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Datta Samant shot dead!

Savera R Someshwar in Bombay

There was one thing that set January 16, 1997, apart from other days in the new year -- the temperature had dropped appreciably and Bombay was experiencing what, in her residents's dictionary, would be defined as winter.

Until 11.10 am, that is. When a cyclist obstructed Dr Datta Samant's Tata Sumo 50 metres away from his bungalow near the prestigious Indian Institute of Technology, Powai, north-east Bombay.

As the Sumo slowed down, four as yet unidentified men in an autorickshaw alighted. Samant, on the assumption that they were workers, lowered the window of his automobile. He would often do that, one of his sons said later, to speak to workers from his unions. No sooner had he done that, the men fired a hail of bullets -- 17, the police say-- at the trade union leader. Two pistols -- a 9mm and a 7.65mm -- were used in the attack.

On hearing ths shots, his son Bhushan raced out of the bungalow and rushed his father to the Aniket Hospital -- which is run by another of the labour leader's sons, Prakash, an orthopaedic surgeon -- at Kanjurmarg, a nearby suburb, where the 64-year-old Samant was declared dead on arrival. He had been shot in the head, chest and stomach.

Samant's driver, Bhimrao Sonkamble, is recovering from an operation at the municipal Rajawadi hospital. He sustained four bullet injuries in the attack.

As soon as news of the killing spread, senior police officers -- Joint Commissioner of Police (crime) Ranjit Singh Sharma and Additional Commissioner of Police, north east region, V N Deshmukh, rushed to Powai and ordered road blocks to be set up in the area.

Though the police are not expecting any trouble, they have strengthened patrolling around the city. The increased number of policemen on Bombay's streets is the only sign that Samant, once one of Bombay's most feared men, has been assassinated.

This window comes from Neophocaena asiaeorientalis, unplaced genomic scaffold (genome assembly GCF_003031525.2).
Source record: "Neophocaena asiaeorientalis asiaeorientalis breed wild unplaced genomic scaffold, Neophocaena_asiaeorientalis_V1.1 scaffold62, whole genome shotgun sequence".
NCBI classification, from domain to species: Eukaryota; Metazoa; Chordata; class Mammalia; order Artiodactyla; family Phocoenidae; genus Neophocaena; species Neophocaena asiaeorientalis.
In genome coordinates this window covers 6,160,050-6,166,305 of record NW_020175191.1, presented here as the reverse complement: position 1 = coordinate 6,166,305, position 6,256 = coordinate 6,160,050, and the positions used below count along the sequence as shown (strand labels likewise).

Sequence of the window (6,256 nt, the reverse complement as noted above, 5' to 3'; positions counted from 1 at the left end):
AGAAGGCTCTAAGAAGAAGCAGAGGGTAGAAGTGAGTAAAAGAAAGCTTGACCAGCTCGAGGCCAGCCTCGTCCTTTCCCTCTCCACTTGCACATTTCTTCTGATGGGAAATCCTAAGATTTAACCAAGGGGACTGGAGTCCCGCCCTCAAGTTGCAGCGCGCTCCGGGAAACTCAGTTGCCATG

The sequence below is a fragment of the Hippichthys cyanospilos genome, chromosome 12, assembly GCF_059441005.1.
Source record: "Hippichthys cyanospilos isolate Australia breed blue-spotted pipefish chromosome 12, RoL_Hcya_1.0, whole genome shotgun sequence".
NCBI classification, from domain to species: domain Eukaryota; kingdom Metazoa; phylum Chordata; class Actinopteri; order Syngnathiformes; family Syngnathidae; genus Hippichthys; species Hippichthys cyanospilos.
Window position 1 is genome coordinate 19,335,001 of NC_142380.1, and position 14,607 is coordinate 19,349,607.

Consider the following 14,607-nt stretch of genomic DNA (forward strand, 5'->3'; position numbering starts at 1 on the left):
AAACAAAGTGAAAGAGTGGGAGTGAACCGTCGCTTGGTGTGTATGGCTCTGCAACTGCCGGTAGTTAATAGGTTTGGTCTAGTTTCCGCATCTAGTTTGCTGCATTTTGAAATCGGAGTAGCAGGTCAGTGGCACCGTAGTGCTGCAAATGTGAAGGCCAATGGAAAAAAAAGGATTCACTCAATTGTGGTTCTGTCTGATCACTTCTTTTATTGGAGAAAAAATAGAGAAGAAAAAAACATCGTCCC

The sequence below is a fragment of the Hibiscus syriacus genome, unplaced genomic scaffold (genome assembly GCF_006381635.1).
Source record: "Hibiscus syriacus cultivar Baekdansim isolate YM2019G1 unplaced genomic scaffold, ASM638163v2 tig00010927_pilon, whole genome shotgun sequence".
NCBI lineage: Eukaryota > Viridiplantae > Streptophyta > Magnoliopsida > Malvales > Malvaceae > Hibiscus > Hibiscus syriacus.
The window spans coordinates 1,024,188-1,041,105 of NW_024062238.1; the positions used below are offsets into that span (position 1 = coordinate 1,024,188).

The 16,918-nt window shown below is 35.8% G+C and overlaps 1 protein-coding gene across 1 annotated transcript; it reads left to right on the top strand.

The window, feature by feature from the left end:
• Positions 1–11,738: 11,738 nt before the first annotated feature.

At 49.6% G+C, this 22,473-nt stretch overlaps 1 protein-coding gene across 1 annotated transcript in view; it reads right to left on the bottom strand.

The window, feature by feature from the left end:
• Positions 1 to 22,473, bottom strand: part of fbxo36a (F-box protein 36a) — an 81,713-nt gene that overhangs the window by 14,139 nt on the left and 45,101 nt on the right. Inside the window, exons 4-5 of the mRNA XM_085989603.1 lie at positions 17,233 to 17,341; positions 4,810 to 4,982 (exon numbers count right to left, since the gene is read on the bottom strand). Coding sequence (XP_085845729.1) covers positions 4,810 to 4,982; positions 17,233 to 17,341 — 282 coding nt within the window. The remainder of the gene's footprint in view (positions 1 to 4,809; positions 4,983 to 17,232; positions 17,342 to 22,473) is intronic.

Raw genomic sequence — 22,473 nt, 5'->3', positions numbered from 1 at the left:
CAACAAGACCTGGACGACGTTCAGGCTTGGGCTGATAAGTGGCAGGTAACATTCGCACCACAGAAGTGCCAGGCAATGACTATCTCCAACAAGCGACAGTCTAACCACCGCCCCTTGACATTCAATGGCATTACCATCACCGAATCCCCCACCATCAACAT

"We are expecting some kind of reaction," Joint Commissioner of Police (law and order) Charan Singh Azad told Rediff On The NeT. "But we are prepared. So far, the city has been calm and I don't think anything untoward will happen."

Samant's schedule, his brother Dada Samant told reporters, was well established. Every morning at 11, he would leave his home for the union office in Pantnagar, six kilometres away.

Even though he was feared for his militancy and had made many enemies during his 32-year-old career as a labour leader, Samant did not have a retinue of bodyguards nor did he have any police protection. In fact, there was just Samant and his driver in the Sumo when the killers struck.

Such executions have long been the trademark of Bombay's gangsters. Some high-profile killings:

In 1993, Prem Kumar Sharma, one of the Bharatiya Janata Party's top leaders in the city, was killed by a man on a bicycle.

In May 1994, textile mill owner Sunit Khatau's Mercedes was halted on a busy road near the Mahalaxmi railway station by motorcycle-borne assassins who then fired several rounds at him.

In August that year, BJP municipal corporator Ramdas Nayak was mowed down on crowded Hill Road in suburban Bandra by killers who then walked away from the scene of the crime.

In December 1995, gangsters waylaid Thakiuddin Wahid, the managing director of East West Airlines, again in Bandra, and mowed him down in cold blood.

Last year, killers on a motorcycle fired at Jayant Jadhav, who was considered Shiv Sena leader Bal Thackeray's fourth 'son', as he was entering his car near the popular Siddhi Vinayak temple.

All the murders involved vehicles and occurred on crowded streets, almost in defiance of the law enforcement agencies. None of the killers have ever been identified.

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